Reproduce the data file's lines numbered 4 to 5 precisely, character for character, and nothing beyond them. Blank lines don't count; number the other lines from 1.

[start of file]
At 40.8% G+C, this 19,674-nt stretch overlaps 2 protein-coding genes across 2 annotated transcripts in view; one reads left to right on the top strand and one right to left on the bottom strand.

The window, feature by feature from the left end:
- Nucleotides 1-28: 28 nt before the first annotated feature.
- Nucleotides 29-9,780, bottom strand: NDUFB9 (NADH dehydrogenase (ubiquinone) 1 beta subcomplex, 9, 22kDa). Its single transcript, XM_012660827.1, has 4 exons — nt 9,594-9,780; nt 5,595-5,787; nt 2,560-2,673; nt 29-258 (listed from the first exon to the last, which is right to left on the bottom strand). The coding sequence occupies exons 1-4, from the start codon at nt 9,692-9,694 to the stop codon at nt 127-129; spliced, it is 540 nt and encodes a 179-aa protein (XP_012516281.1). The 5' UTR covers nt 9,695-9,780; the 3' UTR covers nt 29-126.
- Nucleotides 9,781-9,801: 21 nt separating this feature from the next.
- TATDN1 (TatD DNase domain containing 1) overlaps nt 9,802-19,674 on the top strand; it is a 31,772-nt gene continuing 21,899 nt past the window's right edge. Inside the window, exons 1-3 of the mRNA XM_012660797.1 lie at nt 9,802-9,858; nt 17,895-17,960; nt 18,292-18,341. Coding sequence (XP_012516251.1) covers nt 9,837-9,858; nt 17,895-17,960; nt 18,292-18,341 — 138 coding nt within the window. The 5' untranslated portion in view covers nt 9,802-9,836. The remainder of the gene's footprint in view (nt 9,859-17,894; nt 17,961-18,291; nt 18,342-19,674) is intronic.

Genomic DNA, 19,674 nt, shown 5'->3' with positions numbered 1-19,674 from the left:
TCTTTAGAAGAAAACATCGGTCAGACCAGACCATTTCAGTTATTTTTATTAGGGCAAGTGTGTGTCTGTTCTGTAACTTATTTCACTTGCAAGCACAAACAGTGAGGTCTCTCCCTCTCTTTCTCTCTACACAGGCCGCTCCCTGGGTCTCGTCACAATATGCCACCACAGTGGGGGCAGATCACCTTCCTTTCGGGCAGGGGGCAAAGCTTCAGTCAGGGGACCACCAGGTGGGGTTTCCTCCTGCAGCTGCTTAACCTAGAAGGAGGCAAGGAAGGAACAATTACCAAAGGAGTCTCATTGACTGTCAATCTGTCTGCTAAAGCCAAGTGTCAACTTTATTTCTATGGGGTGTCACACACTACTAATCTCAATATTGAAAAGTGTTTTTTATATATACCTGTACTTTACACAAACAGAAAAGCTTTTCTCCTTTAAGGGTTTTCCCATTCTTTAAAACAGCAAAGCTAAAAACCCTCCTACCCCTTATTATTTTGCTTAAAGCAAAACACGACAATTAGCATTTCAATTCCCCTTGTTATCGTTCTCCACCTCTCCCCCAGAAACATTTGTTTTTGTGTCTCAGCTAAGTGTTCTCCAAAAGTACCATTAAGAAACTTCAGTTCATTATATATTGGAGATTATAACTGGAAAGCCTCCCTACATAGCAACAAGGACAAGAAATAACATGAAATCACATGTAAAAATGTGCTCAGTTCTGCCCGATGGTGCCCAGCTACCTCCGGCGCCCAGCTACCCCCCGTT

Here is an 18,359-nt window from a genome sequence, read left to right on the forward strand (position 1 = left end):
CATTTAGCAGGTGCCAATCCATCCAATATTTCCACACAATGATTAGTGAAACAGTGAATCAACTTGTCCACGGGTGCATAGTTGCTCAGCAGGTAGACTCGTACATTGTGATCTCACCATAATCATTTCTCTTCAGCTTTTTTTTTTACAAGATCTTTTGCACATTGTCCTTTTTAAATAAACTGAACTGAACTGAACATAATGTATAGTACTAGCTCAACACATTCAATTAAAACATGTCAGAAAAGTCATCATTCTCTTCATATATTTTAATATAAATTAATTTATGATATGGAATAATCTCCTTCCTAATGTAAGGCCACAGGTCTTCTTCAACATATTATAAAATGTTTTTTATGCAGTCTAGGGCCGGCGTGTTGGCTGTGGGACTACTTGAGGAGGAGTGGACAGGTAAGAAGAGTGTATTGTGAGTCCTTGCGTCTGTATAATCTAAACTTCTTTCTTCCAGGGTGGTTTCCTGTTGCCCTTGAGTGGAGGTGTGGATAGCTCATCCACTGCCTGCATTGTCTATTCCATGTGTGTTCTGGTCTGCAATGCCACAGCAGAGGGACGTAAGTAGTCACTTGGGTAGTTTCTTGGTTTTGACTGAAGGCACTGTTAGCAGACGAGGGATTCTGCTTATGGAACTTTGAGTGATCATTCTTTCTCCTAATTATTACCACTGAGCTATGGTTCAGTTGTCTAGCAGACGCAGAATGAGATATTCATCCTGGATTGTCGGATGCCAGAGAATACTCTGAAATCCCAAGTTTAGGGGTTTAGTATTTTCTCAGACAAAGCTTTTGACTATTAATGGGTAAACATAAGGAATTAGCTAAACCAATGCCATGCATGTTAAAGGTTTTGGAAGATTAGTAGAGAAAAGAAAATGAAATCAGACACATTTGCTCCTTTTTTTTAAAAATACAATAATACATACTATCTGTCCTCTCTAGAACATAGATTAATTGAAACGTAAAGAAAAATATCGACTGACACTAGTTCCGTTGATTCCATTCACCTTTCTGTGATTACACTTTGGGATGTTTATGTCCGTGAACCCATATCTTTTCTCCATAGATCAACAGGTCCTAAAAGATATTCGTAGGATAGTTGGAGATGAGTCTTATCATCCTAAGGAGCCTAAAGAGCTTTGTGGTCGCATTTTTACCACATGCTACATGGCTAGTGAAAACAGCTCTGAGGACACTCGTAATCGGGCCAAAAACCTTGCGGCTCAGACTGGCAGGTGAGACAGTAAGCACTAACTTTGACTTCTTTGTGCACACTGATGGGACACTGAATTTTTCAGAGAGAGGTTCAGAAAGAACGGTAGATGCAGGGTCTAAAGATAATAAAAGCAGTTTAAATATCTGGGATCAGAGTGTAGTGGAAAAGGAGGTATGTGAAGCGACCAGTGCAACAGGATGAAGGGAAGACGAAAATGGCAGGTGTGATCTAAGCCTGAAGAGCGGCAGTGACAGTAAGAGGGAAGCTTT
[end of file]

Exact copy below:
- Nucleotides 29-9,780, bottom strand: NDUFB9 (NADH dehydrogenase (ubiquinone) 1 beta subcomplex, 9, 22kDa). Its single transcript, XM_012660827.1, has 4 exons — nt 9,594-9,780; nt 5,595-5,787; nt 2,560-2,673; nt 29-258 (listed from the first exon to the last, which is right to left on the bottom strand). The coding sequence occupies exons 1-4, from the start codon at nt 9,692-9,694 to the stop codon at nt 127-129; spliced, it is 540 nt and encodes a 179-aa protein (XP_012516281.1). The 5' UTR covers nt 9,695-9,780; the 3' UTR covers nt 29-126.
- Nucleotides 9,781-9,801: 21 nt separating this feature from the next.